Posts Tagged ‘Or’
February 24, 2012 | by The Paris Review
I am so excited to visit this Djuna Barnes exhibition at the Brooklyn Museum: it’s an archive of her New York journalistic work between 1913 and 1919, frequently illustrated by the budding modernist herself. —Sadie Stein
“John had many moving parts, exploding in as many directions as one of his sentences,” writes Jen Nesselin in one of the rememberances that round out the new collection of John Leonard’s writings, Reading for My Life. “But he was, above all, an enthusiast.” Those ecstatic, exhaustive, amassing—enthusiastic!—sentences, nestled in the pages of The New York Review of Books or Harper’s or The New York Times, were a delight to me for many years. I’m even more delighted to have so many of them in one place. —Deirdre Foley-Mendelssohn
Joseph Cornell, mostly known for his shadow boxes, also made surrealist films. UbuWeb carries some dozen of them, including the rightfully famous Rose Hobart, the only movie to screen publicly during his lifetime—it sent Salvador Dalí into fits of rage, which sent Cornell’s cinema into hiding. Yet it’s The Midnight Party that really charms and disturbs. —Josh Anderson
“They free me from the prison of contemporaneity: one should not live only in one’s own time. A wall of books is a wall of windows.” Leon Wieseltier’s hymn to having shelf upon shelf of books perfectly conveys the reason I’ll never stop bringing books home. —Nicole Rudick
Recently I found myself watching a lot of Israeli cinema. I began with Or, about a daughter struggling to support her mother and keep her out of prostitution, and moved on to Jaffa, about a secret affair between a Jewish woman and an Arab man—both brilliant films featuring the splendid Dana Ivgy. —Natalie Jacoby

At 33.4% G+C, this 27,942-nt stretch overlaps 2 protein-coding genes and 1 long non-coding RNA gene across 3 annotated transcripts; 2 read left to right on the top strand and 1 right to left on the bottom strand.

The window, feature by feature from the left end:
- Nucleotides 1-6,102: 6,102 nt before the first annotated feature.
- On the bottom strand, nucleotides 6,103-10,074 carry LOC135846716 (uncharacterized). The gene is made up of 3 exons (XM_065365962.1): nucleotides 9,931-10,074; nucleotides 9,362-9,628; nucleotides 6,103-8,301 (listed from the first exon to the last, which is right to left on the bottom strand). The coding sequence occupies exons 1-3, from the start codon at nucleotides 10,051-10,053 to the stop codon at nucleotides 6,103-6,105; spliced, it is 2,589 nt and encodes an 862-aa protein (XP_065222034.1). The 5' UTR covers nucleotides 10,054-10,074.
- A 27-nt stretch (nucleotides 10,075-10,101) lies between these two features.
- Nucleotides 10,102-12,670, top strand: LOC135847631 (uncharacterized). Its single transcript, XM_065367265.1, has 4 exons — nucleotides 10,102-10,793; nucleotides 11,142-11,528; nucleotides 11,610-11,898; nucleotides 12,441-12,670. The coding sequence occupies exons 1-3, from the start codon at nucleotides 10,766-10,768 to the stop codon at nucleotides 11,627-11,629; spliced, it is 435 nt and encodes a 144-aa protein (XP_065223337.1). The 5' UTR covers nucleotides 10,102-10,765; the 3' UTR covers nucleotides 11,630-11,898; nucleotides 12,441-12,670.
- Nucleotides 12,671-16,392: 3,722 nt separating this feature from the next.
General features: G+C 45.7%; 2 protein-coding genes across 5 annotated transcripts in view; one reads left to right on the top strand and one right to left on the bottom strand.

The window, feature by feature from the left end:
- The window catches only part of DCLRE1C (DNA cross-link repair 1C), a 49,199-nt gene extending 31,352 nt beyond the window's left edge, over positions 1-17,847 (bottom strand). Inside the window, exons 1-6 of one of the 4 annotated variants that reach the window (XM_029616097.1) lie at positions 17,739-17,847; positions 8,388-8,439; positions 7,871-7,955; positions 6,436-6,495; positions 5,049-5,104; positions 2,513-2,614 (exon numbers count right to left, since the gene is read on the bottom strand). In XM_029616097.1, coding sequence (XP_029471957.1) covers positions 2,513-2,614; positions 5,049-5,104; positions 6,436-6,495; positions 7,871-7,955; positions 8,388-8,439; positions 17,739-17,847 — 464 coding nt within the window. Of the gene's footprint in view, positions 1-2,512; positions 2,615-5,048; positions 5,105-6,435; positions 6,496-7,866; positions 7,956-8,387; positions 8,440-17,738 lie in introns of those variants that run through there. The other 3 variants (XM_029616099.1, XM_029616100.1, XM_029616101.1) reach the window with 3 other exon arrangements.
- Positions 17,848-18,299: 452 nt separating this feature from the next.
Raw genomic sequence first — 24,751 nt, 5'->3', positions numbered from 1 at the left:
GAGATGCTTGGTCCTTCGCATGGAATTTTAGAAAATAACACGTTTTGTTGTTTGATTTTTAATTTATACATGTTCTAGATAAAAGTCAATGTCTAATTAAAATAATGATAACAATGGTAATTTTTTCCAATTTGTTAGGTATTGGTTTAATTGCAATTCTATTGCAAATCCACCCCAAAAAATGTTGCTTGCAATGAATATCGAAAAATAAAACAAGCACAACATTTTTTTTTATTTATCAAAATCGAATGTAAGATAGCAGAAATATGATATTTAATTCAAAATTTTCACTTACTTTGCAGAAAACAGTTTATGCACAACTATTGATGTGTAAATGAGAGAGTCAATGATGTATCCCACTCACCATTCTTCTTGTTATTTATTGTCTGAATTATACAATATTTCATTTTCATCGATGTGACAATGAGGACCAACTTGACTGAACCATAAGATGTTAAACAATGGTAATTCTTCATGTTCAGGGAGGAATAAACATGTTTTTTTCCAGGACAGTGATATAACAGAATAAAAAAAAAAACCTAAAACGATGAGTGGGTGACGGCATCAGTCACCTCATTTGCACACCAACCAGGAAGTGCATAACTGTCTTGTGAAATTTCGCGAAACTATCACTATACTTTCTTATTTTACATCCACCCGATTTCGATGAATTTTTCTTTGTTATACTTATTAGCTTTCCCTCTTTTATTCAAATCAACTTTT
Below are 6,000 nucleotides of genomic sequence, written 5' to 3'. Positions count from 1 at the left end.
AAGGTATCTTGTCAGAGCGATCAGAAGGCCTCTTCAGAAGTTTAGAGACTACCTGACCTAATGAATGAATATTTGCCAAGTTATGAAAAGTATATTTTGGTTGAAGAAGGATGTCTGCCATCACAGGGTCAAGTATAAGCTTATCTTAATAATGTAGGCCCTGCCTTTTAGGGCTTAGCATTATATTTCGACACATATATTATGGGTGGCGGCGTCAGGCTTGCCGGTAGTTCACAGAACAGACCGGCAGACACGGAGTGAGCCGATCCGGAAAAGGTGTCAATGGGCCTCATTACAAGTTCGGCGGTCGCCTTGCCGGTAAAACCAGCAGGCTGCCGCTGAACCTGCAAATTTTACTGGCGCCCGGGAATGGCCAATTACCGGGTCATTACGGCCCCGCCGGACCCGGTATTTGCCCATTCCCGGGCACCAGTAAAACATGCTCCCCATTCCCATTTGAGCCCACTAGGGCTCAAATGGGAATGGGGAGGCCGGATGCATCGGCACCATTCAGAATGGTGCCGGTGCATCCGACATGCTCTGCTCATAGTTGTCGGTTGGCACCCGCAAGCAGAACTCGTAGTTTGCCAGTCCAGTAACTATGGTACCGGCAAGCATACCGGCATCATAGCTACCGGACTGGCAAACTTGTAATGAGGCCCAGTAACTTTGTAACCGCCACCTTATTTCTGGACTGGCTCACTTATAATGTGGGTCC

For those fond of the scandalous and confessional, take a look at these diaries of the famous. A perfect reading list for the voyeuristic. —Elizabeth Nelson
Of all last week’s tributes to the late, great Gary Carter, the one that choked me up most was an emotional Keith Hernandez, who, back in the day, used to mock the exuberant and clean-living catcher. I also love Left Field Cards’s tribute to “The Kid,” the proceeds of which go to the National Brain Tumor Society. —S.S.
January 12, 2012 | by Robyn Creswell
Most of the poems stuck in my head are rap songs. Rap is the music I grew up listening to, and the lyrics from those days, the late eighties and early nineties, have stayed with me. I’ve forgotten most of the poems I had to memorize at school; of Keats’s “To Autumn,” I remember only the famous lines. On the other hand, Big Daddy Kane’s “Smooth Operator,” Rakim’s “Mahogany,” or Nas’s “N.Y. State of Mind”—these are poems I know by heart, from beginning to end, and will probably never forget.
Some people don’t believe raps are poems. They have a point. On the page, arranged into lines and stanzas, raps lose most of their appeal. I’m grateful to Bradley and DuBois’s enormous Anthology of Rap, if only because I now know what Raekwon is saying on “Triumph” (which doesn’t mean I understand it: “The swift chancellor, flex, the white-gold tarantula / Track truck diesel, play the weed, god, substantiala.” Can I get a footnote?). But when raps are spelled out like this they lose their fluidity, their life in three dimensions. Rap is not monotonous, though it is almost always composed in couplets and four-four lines. But the good songs always surprise you, leave you wrong-footed, put the emphasis or rhyme where you don’t expect it.
There is no doubt that Thomas Sayers Ellis’s “Or,” is a poem, but it is one of the few that feels to me like a rap—an especially good one. This is because of the way it establishes a pattern and then continually breaks away from it. The poem is based on the repetition of or, but as we read through it, what seemed like a formal constraint becomes a principle of transformation, a hinge that keeps flexing. The poem begins, as I read it, by riffing on the either/or logic of identity questionnaires (“You could get with this, or you could get with that,” as Black Sheep once put it, in a different context). But it quickly ramifies into geography, history, poetics. Read it out loud a few times and you might find you already have it memorized: Read More »